Setting Up The Morph Effect
A lot of people have asked me how I created the VFX for the intro of my popular Adobe After Effects morphing tutorial. In the intro sequence I am holding a TV remote and then, moving my right over it, it transforms into a soccer ball directly in my hands!
The trick is actually pretty simple. As I spin my hand over the object I freeze all movement. Celina then comes into the scene and replaces the object in my hand while I try to hold perfectly still. After Celina has left the frame again I continue to move as if nothing had happened.
The last step is to create a smooth transition between the remote and the soccer ball to really sell the morph effect! That is what I will teach you in this tutorial.
Morphing One Object Into Another
First off, import the clip you filmed into After Effects. Create two separate layers, one going up to the moment where your helper is replacing the object and the second one starting after the object has been replaced. I cut out the middle section where Celina pops up and replaces the remote with a soccer ball. Try to align these two clips as best as you can for a seamless transition.
There will be an obvious cut where the remote control suddenly turns into the soccer ball. Also, since I did not manage to hold perfectly still, the position of my hands and arms does change slightly from one clip to the next. We will clean up this transition as part if this tutorial.
The first thing to do however, is to morph the remote control in my hand into the soccer ball. For this, duplicate the Remote layer, rename this copy to ‘Remote Morph’, and trim it down to the duration of the morph effect. Make sure this layer ends exactly when the soccer ball layer becomes visible.
Apply a mask to the remote control in my hand and animate the Mask Path property so the mask follows the movement of the remote. If you don’t know how to do this, go check out my After Effects masking tutorial.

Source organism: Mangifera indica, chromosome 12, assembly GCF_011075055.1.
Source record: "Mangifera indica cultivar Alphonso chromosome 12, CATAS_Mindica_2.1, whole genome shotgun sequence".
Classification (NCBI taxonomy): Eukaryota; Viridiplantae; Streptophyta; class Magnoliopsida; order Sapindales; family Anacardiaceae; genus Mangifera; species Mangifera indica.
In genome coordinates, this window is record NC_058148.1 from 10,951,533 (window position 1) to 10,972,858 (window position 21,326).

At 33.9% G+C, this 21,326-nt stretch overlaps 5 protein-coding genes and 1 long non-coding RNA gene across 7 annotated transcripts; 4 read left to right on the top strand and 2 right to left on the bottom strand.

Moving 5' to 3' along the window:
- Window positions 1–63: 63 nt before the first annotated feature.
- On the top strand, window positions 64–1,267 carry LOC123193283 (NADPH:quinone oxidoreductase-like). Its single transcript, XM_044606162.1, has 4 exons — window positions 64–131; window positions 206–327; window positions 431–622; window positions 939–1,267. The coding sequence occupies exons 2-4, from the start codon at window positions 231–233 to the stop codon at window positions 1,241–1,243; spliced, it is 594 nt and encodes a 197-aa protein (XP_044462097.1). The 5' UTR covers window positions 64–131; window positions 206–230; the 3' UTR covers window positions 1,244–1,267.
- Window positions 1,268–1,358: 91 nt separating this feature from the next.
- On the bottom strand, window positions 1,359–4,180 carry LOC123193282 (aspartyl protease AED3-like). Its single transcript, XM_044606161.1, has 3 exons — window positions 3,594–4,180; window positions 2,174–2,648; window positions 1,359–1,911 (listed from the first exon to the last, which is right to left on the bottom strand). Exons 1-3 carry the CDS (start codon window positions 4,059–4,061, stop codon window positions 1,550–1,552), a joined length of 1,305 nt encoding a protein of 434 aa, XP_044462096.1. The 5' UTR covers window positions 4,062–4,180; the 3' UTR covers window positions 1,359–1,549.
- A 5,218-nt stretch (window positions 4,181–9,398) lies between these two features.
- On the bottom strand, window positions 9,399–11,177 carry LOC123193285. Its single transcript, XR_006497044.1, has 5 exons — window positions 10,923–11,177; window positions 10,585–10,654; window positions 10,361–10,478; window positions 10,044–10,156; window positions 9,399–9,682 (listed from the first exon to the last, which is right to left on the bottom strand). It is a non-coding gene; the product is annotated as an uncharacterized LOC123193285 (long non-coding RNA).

You should end up with a number of keyframes on the Mask Path property and the mask should follow the shape of the remote as precisely as possible. Finally, and this is important, rename the mask to ‘Remote’ so we can easily identify it.
Now repeat the same process for the Soccer Ball layer. First, duplicate the layer and rename the copy to ‘Soccer Ball Morph’. Trim the layer down to start at the same time as the Remote Morph layer and end when the full Soccer ball layer kicks in.
As before, add a mask to the soccer ball in the Soccer Ball Morph layer.
Again, animate the Mask Path property to have the mask follow the shape of the ball as precisely as possible for the duration of the morph effect. Change the name of this mask to ‘Soccer Ball’.
Select the ‘Soccer Ball’ mask and copy and paste it onto the Remote Morph layer. Set the mask mode to ‘None’ so this mask has no effect on the contents of the footage.
Now select the ‘Remote’ mask on the Remote Morph layer and copy and paste it onto the Soccer Ball Morph layer. Set the mask mode to ‘None’ so the mask has no effect on the contents of this layer.
Because each layer contains both masks and because we will use it to control the morph effect, the naming of these masks is very important! Now that we’ve got the basics set up for the morph effect we will use the Reshape effect to transform the remote control into the soccer ball!